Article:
Die, My Darling by Morgan Dreiss

Nov 06 2016 Published by under The WiFiles

Shortly after the war, the United States unanimously passed a law banning ventriloquists from practicing their trade within its borders. Dummies were burned in massive piles. Theaters that opposed the ban were, at best, boycotted; at worst, they were torn brick from brick. The ventriloquists themselves were lynched by mobs of all races that later formed the first groups of the Civil Rights Movement. Those that survived went into hiding, or applied for amnesty in more ventriloquist-friendly countries. The citizens rejoiced.

It wasn’t that the general public didn’t enjoy ventriloquist acts, for they were actually the most popular form of entertainment of the age, besides film and radio and the assault of minorities; they just weren’t too keen on the ventriloquists themselves. They were strange, smelled of turpentine and their mothers’ basements, and were often just covers for crafty pedophiles, anyway. The public wanted ventriloquist acts without any involvement from actual ventriloquists. And Hermes Laboratories provided.

When the company, best known for producing top-notch fighter jets and helping to build the atomic bomb, trotted out its prototype Dowdy model for the press and the scientific community to bear witness to, both had to bite their cheeks to keep from laughing. Why would anyone in their right mind invest in such an abomination, such a horror, such a crime against art and humanity itself? Those scientists had lost their damn minds.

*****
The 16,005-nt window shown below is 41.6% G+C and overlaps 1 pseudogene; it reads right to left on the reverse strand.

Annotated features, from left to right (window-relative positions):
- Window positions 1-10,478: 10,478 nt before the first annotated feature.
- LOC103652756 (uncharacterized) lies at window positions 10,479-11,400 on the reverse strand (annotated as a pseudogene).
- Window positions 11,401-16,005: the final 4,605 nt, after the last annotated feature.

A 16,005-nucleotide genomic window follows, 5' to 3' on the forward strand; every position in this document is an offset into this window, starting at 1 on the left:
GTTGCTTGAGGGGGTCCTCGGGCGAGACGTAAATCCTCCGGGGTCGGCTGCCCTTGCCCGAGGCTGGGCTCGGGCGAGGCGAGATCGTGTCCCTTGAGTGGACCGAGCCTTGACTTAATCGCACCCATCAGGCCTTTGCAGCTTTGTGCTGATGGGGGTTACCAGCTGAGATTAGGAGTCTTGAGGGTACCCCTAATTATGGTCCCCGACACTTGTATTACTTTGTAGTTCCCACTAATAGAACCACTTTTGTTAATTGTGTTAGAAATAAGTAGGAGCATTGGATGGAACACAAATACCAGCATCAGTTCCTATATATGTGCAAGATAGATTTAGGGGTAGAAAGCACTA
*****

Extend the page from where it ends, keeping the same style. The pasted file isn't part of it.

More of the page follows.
The wretched thing, this thing they called Dowdy Dan, looked like something crawled from the depths of a child’s nightmare—namely because it had been, as the head scientist at Hermes Labs had gone to work and drawn the schematics only hours after comforting his youngest daughter after a particularly horrific ventriloquist-induced bad dream. It was carved out of wood so inexpertly that it could have only been done by an expert, and its jointed arms and odd movements only acted to emphasize its lack of humanity. It moved like a marionette that, despite having had its strings cut, still moves in its old manner out of some kind of muscle memory. Its mouth, like a nutcracker’s, moved in time to a list of pre-programmed music and sound clips, but otherwise was incapable of vocalization. Its face was horrifically ugly despite the painted smile, and the meager cloths used to cover its nonexistent shame only reiterated its lowly position. But, behind the soulless, unblinking depths of its painted eyes was the most complex piece of machinery invented in decades; a true example of artificial intelligence that had never been seen, would never been seen again, and, if its creators had known of its true might, would have never been made in the first place. Time, funds, and manpower enough to create a small, stable European nation had gone into the little monster. And they laughed.

When the finished product was released, Hermes Labs stock jumped so high, even the lowliest janitor at the compound became fabulously wealthy. The press and scientific community were still biting their cheeks, but no longer was there laughter behind it.

The world of ventriloquism, which up until that point had been a mainly stagnant community of tradition and history, changed forever. Years of practice and training under a mentor gave way to the bachelor’s degrees in computer science needed to program the new machines. This meant that the majority of them moved out of their parents’ houses, took a shower, and finally went to college, solving yet another problem of society. A few hardy stalwarts remained stuck in their ways, and a small minority of these died of neglect, hunger, or tuberculosis, but nothing is perfect.